# Finding the classical antiferromagnetic ground state for the Kagomé lattice

I am attempting to do the following exercise in Altland and Simons Condensed Matter Field Theory:

"Show that the classical antiferromagnetic ground state of the Kagomé lattice – a periodic array of corner-sharing Stars of David – has a continuous spin degeneracy generated by local spin rotations."

Here, the lattice is governed by the antiferromagnetic Heisenberg Hamiltonian $$H = J\sum_{\langle i j\rangle} \mathbf{S}_i\cdot\mathbf{S}_j$$, where $$J > 0$$.

I am not sure where to start and would appreciate some hints. Some questions I have are:

1. Does solving the exercise require knowing the actual classical ground state? If so, how do you go about finding the classical ground state? The only thing I can think of is taking derivatives, but that already seems quite complicated.
2. Is there a way to show the ground state satisfies certain symmetries? If the ground state arrangement is somewhat symmetric, I can see how you may be able to spin each individual Star of David on the lattice to demonstrate the degeneracy, but it's not clear to me how you would prove that the ground state satisfies the symmetry necessary to demonstrate the degeneracy in this manner.

The full exercise is:

Employing only symmetry considerations, identify a possible classical ground state of the triangular lattice Heisenberg antiferromagnet. (Hint: construct the classical ground state of a three-site plaquette and then develop the periodic continuation.) Show that the classical antiferromagnetic ground state of the Kagomé lattice–a periodic array of corner-sharing Stars of David–has a continuous spin degeneracy generated by local spin rotations. How might the degeneracy affect the transition to an ordered phase?

2. The best way to think about the symmetries is to have your trial ground state from the first part of the question in hand, and then asking yourself what arbitrary choices you made to arrive there. Starting from any ground state, the set of all other periodic ground states of the same form should be indexed by $$SO(3)$$, the rotations in spin space of every spin on the whole lattice at the same time.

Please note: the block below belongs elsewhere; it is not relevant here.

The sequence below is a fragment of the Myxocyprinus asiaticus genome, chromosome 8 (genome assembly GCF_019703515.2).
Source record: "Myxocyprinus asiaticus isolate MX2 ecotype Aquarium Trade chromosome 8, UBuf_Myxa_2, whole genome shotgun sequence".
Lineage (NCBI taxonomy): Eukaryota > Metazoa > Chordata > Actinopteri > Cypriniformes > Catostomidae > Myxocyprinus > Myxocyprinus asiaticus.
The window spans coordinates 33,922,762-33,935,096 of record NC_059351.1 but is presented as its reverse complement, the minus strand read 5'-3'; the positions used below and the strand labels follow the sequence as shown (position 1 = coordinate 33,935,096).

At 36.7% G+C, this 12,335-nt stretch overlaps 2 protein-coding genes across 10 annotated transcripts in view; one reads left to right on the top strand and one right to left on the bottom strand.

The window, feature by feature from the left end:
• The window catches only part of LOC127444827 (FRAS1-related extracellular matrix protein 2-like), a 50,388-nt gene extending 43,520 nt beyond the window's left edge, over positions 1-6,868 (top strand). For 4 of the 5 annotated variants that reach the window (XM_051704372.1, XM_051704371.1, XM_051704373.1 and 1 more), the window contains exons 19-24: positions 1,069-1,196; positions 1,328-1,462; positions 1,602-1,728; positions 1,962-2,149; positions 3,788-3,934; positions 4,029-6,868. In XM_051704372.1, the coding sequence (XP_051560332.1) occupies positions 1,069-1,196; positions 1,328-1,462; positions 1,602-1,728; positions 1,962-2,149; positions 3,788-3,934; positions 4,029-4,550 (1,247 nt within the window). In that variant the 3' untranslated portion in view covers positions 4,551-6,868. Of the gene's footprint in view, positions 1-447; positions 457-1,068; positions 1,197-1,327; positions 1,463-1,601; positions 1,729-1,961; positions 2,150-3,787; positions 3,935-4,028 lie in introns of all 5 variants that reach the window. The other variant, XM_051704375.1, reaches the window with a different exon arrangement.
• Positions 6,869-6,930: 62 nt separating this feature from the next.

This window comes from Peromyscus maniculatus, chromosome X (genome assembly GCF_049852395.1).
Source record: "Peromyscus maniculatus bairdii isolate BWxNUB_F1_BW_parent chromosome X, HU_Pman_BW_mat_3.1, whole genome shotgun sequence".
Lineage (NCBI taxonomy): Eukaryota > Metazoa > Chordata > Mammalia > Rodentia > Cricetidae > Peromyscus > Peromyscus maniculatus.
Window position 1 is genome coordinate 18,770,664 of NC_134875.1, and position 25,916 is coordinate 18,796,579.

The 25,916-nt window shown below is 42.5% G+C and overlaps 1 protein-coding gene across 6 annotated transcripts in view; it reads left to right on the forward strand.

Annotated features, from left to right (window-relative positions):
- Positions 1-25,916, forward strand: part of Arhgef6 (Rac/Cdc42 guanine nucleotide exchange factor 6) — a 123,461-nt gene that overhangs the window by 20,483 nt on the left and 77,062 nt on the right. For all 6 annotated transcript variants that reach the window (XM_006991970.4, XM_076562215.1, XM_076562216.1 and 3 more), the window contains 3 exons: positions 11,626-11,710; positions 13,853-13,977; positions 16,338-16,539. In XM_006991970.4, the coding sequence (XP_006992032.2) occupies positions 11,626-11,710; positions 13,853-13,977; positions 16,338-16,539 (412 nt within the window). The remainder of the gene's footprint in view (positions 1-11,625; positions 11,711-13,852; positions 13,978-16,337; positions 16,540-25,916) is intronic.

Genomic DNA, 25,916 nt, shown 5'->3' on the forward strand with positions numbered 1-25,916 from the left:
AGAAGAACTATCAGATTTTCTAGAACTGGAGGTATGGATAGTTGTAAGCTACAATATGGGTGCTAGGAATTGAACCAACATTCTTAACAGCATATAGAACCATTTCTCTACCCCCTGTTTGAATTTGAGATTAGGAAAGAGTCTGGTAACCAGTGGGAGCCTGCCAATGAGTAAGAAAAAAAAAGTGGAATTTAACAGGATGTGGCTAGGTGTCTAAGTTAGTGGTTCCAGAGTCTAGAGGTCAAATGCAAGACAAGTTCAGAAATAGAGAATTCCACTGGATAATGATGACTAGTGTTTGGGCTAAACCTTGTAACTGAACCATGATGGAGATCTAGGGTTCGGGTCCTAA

A classical state is a choice of a vector on the unit 2-sphere for each site. Let's start with the three-site plaquette and call the vectors $$\vec{s}_i$$ for $$i=1,2,3$$. The classical Hamiltonian has a global $$SO(3)$$ symmetry from rotating all the spins together, so our first choice doesn't matter: we'll take $$\vec{s}_1 = \hat{z}$$. The second and third spins will have polar angles $$\theta_2, \theta_3$$, and we'll take $$\phi_2 = 0$$ and $$\phi_3 \equiv \phi$$ without loss of generality, also by symmetry. We can write the total energy as \begin{align} E_{cl,n=3} &= J S^2 \sum_{\langle ij \rangle} \vec{s}_i \cdot \vec{s}_j\\ &= J S^2 \left( \cos\theta_2 + \cos \theta_3 + \cos\theta_2 \cos \theta_3 + \sin\theta_2\sin\theta_3 \cos\phi \right) \end{align}
The derivative of this thing has to be zero with respect to $$\theta_2$$, $$\theta_3$$, and $$\phi$$. There aren't too many cases to work out if you start with $$\phi$$. The result is that $$E = - 3J S^2 /2$$, which is achieved for $$\theta_2 = \theta_3 = 2\pi/3$$ and $$\phi = \pi$$; that is, for the three spins in an equilateral triangle along a great circle, which seems like a pretty reasonable answer to guess (tbh I found this with Mathematica's Minimize rather than derivatives but it's all the same). You can extend this pattern periodically along the infinite kagomé lattice without hitting any problems. There were two arbitrary (continuous-valued, excluding discrete lattice reflections) choices that we made along the way: we picked $$\vec{s}_1$$ as $$\hat{z}$$, and we picked $$\phi_2 = 0$$. This means that the other possible classical ground states are enumerated precisely by acting on this one with elements of $$SO(3)$$.
From this perspective that result may seem a little banal, because of course you had to pick a direction for $$\vec{s}_1$$ and another for $$\vec{s}_2$$. Things get much more interesting in the quantum case, where you can get stuff like valence-bond states where neighboring spins entangle themselves into singlets that are invariant under local rotations. But that's neither here nor there.